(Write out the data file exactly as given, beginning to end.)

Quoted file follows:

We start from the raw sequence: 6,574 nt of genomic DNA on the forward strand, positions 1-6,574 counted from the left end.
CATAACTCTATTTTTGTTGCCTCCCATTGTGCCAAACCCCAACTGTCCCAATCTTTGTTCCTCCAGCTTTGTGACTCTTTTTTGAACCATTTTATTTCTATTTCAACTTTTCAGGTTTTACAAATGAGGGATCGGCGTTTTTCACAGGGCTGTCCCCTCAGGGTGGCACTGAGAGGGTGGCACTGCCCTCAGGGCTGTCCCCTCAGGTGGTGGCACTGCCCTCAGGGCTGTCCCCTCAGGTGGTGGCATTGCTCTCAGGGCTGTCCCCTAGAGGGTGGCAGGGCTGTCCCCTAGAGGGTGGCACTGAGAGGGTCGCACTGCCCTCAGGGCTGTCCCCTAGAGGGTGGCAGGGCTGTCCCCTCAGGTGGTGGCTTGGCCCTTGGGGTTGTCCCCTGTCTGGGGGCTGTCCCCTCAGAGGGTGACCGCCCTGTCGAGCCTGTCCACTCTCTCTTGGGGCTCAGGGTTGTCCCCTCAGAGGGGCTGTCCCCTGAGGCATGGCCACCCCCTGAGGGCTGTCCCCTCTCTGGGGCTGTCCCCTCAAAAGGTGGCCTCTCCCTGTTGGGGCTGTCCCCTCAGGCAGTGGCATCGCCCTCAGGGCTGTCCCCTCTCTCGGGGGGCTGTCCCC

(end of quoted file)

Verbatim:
We start from the raw sequence: 6,574 nt of genomic DNA on the forward strand, positions 1-6,574 counted from the left end.
CATAACTCTATTTTTGTTGCCTCCCATTGTGCCAAACCCCAACTGTCCCAATCTTTGTTCCTCCAGCTTTGTGACTCTTTTTTGAACCATTTTATTTCTATTTCAACTTTTCAGGTTTTACAAATGAGGGATCGGCGTTTTTCACAGGGCTGTCCCCTCAGGGTGGCACTGAGAGGGTGGCACTGCCCTCAGGGCTGTCCCCTCAGGTGGTGGCACTGCCCTCAGGGCTGTCCCCTCAGGTGGTGGCATTGCTCTCAGGGCTGTCCCCTAGAGGGTGGCAGGGCTGTCCCCTAGAGGGTGGCACTGAGAGGGTCGCACTGCCCTCAGGGCTGTCCCCTAGAGGGTGGCAGGGCTGTCCCCTCAGGTGGTGGCTTGGCCCTTGGGGTTGTCCCCTGTCTGGGGGCTGTCCCCTCAGAGGGTGACCGCCCTGTCGAGCCTGTCCACTCTCTCTTGGGGCTCAGGGTTGTCCCCTCAGAGGGGCTGTCCCCTGAGGCATGGCCACCCCCTGAGGGCTGTCCCCTCTCTGGGGCTGTCCCCTCAAAAGGTGGCCTCTCCCTGTTGGGGCTGTCCCCTCAGGCAGTGGCATCGCCCTCAGGGCTGTCCCCTCTCTCGGGGGGCTGTCCCC